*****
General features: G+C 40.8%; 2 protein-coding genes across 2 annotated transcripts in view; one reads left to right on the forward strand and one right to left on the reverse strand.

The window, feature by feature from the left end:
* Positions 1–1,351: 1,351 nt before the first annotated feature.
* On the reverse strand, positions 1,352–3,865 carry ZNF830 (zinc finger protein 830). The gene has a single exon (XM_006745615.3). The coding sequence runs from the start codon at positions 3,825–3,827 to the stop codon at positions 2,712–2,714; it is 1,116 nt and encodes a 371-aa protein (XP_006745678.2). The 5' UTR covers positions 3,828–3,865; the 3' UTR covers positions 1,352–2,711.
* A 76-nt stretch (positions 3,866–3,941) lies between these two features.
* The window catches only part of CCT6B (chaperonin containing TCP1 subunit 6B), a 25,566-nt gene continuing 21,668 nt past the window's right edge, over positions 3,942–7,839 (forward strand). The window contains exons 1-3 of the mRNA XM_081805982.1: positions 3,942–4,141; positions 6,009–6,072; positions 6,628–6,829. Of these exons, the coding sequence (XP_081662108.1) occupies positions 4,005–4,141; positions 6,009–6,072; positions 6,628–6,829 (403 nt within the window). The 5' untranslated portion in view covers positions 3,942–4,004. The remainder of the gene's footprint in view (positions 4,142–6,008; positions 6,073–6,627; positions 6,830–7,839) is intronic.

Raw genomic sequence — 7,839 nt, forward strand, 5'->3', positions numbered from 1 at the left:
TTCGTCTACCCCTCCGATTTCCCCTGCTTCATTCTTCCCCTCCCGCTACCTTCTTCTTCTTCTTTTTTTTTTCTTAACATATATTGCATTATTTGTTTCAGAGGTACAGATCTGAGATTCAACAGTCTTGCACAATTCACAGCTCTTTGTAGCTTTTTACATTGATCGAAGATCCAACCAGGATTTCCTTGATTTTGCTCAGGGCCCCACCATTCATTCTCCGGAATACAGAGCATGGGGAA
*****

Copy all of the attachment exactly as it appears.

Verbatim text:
General features: G+C 40.8%; 2 protein-coding genes across 2 annotated transcripts in view; one reads left to right on the forward strand and one right to left on the reverse strand.

The window, feature by feature from the left end:
* Positions 1–1,351: 1,351 nt before the first annotated feature.
* On the reverse strand, positions 1,352–3,865 carry ZNF830 (zinc finger protein 830). The gene has a single exon (XM_006745615.3). The coding sequence runs from the start codon at positions 3,825–3,827 to the stop codon at positions 2,712–2,714; it is 1,116 nt and encodes a 371-aa protein (XP_006745678.2). The 5' UTR covers positions 3,828–3,865; the 3' UTR covers positions 1,352–2,711.
* A 76-nt stretch (positions 3,866–3,941) lies between these two features.
* The window catches only part of CCT6B (chaperonin containing TCP1 subunit 6B), a 25,566-nt gene continuing 21,668 nt past the window's right edge, over positions 3,942–7,839 (forward strand). The window contains exons 1-3 of the mRNA XM_081805982.1: positions 3,942–4,141; positions 6,009–6,072; positions 6,628–6,829. Of these exons, the coding sequence (XP_081662108.1) occupies positions 4,005–4,141; positions 6,009–6,072; positions 6,628–6,829 (403 nt within the window). The 5' untranslated portion in view covers positions 3,942–4,004. The remainder of the gene's footprint in view (positions 4,142–6,008; positions 6,073–6,627; positions 6,830–7,839) is intronic.

Raw genomic sequence — 7,839 nt, forward strand, 5'->3', positions numbered from 1 at the left:
TTCGTCTACCCCTCCGATTTCCCCTGCTTCATTCTTCCCCTCCCGCTACCTTCTTCTTCTTCTTTTTTTTTTCTTAACATATATTGCATTATTTGTTTCAGAGGTACAGATCTGAGATTCAACAGTCTTGCACAATTCACAGCTCTTTGTAGCTTTTTACATTGATCGAAGATCCAACCAGGATTTCCTTGATTTTGCTCAGGGCCCCACCATTCATTCTCCGGAATACAGAGCATGGGGAA